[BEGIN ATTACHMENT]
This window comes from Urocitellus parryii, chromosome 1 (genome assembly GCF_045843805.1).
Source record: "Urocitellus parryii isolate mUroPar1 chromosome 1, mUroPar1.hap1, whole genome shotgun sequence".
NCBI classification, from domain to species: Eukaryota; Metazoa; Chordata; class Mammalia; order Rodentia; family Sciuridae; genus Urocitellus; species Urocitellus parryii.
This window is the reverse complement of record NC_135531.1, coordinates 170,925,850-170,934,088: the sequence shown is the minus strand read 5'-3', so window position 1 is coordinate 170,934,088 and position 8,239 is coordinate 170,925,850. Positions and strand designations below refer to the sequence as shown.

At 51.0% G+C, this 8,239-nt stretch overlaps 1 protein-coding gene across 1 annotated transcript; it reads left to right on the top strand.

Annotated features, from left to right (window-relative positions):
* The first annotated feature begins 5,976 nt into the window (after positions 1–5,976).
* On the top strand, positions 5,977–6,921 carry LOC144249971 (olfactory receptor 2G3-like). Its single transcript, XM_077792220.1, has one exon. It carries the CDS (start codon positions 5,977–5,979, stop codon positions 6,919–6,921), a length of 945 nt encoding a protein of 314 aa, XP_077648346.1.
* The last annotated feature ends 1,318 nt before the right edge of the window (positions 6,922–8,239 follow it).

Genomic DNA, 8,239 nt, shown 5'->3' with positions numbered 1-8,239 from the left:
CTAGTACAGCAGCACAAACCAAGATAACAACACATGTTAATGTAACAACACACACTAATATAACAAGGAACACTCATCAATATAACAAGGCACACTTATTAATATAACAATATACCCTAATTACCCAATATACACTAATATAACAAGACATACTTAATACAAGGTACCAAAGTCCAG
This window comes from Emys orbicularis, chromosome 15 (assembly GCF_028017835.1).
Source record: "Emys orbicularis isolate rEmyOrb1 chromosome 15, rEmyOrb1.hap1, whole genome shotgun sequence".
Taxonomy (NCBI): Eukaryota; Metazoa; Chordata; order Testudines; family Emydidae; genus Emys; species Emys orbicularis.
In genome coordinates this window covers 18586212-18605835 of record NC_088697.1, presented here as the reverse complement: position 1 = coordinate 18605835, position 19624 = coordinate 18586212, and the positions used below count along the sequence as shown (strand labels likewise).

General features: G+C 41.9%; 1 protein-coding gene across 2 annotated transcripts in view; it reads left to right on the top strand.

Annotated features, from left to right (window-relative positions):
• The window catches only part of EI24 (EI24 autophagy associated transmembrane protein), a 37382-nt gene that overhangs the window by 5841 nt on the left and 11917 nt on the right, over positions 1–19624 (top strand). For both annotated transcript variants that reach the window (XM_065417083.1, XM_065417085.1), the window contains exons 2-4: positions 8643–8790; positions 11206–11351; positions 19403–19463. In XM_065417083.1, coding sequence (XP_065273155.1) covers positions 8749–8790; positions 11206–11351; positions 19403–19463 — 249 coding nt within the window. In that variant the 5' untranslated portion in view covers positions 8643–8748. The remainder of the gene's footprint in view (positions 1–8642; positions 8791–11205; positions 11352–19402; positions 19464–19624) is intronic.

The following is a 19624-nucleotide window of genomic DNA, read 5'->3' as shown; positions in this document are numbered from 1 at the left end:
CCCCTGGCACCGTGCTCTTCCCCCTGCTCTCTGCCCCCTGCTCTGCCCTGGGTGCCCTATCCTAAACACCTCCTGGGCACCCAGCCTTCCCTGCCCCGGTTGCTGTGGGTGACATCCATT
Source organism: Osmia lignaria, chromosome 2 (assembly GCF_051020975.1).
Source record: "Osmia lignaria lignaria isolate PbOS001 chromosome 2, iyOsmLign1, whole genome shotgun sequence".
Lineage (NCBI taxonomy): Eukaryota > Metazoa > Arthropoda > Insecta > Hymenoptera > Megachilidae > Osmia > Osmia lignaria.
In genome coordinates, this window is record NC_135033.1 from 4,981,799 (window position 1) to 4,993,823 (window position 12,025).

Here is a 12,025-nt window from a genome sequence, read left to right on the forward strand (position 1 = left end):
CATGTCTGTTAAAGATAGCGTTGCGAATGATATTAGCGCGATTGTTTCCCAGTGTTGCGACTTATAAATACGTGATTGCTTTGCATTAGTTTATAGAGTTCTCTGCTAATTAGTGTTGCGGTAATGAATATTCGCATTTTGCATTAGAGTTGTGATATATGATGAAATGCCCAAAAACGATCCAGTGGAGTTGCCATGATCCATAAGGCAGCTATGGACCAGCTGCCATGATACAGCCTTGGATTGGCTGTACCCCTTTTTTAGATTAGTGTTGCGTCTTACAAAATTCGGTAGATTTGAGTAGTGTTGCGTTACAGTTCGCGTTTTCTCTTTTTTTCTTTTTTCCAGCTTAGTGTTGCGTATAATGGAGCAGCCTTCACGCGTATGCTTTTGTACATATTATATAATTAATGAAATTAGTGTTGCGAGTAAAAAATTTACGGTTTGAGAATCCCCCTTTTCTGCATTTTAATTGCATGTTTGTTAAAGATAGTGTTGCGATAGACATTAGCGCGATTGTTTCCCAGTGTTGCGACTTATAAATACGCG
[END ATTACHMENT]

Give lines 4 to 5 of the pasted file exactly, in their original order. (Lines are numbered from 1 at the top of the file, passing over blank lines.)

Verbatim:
This window is the reverse complement of record NC_135531.1, coordinates 170,925,850-170,934,088: the sequence shown is the minus strand read 5'-3', so window position 1 is coordinate 170,934,088 and position 8,239 is coordinate 170,925,850. Positions and strand designations below refer to the sequence as shown.

At 51.0% G+C, this 8,239-nt stretch overlaps 1 protein-coding gene across 1 annotated transcript; it reads left to right on the top strand.